A user client may publish a presence state to indicate its current communication status. This published state informs others that wish to contact the user of their availability and willingness to communicate. The most common use of presence today is the status indicator displayed on most instant messaging clients. A simpler everyday example is the ‘on-hook’ or ‘off-hook’ state of a telephone receiver, resulting in a distinctive ring tone for a caller. Some states that offer extended information on the user's availability are “free for chat”, “away”, “do not disturb”, and “out to lunch”, which are often seen on many modern instant messaging clients. Rich information such as user mood and location may be also included. Presence is different from traditional ‘on-hook’ telephone status in that it deals with the user not the device (you want to talk to a person, not to a telephone).

Users have the potential to publish different presence states depending on who the communicator (or watcher) is. A worker may only want colleagues to see detailed presence information during office hours, for instance. Some users may want to only publish information to a select few. Basic versions of this idea are already common in instant messaging clients as a ‘Block’ facility, where users can appear as unavailable to selected watchers.

Software management system (SMS) is a systems management software for managing large groups of Windows™-based computer systems. SMS is an example of an online process, and supports capabilities such as remote control, patch management, software distribution, and hardware and software inventory. Some SMS applications can manage up to twenty five thousand Advanced Clients.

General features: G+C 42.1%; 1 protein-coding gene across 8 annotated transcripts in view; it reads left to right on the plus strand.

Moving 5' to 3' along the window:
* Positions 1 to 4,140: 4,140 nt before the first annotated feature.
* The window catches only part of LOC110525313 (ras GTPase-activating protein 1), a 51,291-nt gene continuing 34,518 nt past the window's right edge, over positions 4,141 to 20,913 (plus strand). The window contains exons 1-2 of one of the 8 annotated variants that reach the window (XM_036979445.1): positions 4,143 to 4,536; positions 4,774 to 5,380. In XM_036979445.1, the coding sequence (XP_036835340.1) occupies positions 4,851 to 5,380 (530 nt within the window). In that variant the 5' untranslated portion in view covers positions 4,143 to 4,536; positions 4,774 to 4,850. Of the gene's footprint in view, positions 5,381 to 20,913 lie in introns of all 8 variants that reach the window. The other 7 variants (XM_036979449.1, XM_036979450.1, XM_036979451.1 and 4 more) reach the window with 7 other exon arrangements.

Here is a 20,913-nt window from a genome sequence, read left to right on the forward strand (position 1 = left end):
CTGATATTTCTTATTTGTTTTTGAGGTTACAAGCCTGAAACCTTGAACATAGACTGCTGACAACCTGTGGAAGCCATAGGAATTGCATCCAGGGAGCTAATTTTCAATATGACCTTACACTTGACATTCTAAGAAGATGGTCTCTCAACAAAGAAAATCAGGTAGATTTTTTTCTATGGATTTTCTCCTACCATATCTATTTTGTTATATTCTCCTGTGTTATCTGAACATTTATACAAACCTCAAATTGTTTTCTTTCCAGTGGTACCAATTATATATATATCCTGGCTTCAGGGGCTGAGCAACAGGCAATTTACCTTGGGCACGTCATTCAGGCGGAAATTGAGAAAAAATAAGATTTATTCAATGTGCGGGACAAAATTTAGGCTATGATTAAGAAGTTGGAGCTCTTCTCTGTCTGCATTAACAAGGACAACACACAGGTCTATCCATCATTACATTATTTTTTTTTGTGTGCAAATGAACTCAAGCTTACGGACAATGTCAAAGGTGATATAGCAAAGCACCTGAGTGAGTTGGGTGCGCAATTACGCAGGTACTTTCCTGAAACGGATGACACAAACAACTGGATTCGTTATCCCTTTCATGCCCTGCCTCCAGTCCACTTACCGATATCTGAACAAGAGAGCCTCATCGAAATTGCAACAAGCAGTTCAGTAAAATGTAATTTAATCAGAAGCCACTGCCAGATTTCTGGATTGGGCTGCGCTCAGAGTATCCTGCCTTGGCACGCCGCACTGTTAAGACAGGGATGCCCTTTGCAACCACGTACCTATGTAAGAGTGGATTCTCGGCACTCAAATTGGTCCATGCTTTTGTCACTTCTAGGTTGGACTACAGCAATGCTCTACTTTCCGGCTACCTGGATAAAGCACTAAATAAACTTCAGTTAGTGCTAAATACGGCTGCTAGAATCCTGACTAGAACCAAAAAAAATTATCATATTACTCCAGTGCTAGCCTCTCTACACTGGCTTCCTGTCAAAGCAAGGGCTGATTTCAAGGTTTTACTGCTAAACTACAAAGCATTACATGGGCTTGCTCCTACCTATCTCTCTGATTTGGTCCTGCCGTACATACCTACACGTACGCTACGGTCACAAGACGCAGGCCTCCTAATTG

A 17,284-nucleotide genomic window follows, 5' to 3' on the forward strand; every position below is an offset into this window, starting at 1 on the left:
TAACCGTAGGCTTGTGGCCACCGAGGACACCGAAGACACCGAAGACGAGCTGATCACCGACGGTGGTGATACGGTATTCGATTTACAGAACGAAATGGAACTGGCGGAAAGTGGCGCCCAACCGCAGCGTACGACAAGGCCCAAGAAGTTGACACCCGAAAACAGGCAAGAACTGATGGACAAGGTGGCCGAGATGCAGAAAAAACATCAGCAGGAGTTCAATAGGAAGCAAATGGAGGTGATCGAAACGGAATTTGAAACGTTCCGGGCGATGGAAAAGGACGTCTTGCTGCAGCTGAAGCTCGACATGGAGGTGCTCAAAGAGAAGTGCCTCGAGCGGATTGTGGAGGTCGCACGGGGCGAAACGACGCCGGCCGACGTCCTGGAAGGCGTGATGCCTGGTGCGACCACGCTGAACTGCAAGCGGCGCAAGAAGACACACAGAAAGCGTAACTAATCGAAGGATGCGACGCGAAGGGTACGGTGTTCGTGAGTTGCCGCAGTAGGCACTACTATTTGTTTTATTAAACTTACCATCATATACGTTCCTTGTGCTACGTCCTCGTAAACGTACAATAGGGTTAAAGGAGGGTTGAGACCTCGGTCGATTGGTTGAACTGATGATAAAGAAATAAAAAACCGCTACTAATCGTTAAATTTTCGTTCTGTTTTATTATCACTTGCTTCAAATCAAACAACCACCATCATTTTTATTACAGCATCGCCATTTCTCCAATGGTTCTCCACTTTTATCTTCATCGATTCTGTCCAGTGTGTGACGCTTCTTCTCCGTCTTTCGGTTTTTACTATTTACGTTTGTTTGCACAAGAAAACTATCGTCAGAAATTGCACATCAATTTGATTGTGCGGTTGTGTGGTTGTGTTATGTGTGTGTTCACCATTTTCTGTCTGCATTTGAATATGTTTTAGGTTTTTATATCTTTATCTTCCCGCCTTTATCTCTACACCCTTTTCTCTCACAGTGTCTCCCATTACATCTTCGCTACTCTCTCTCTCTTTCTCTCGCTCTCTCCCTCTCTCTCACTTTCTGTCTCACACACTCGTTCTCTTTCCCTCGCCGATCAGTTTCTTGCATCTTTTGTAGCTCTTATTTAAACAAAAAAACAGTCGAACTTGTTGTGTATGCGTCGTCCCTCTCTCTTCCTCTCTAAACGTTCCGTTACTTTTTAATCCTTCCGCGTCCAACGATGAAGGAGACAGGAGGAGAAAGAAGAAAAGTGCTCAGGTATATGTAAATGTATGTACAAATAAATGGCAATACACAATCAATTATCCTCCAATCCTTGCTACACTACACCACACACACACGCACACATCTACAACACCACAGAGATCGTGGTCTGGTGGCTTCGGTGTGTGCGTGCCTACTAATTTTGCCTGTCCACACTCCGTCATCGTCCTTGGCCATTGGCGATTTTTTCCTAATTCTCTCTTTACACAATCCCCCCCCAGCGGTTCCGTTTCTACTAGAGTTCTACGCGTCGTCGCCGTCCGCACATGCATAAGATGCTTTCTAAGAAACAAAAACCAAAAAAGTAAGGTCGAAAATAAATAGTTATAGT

Presently online processes such as software inventory management and software management often disrupt users at inopportune times. Passive disruptions such as inventory management consume resources on targeted machines, slowing machines that may be actively in use by the end user. Even worse are active disruptions such as software management applications that decide that the user must install a new application immediately. Another example is the unfortunate user running a presentation when the software management application immediately asserts that critical software patches must be installed. Even if the user can dismiss the online software management process, the act of dismissing it disrupts the presentation and often temporarily disrupts the entire meeting.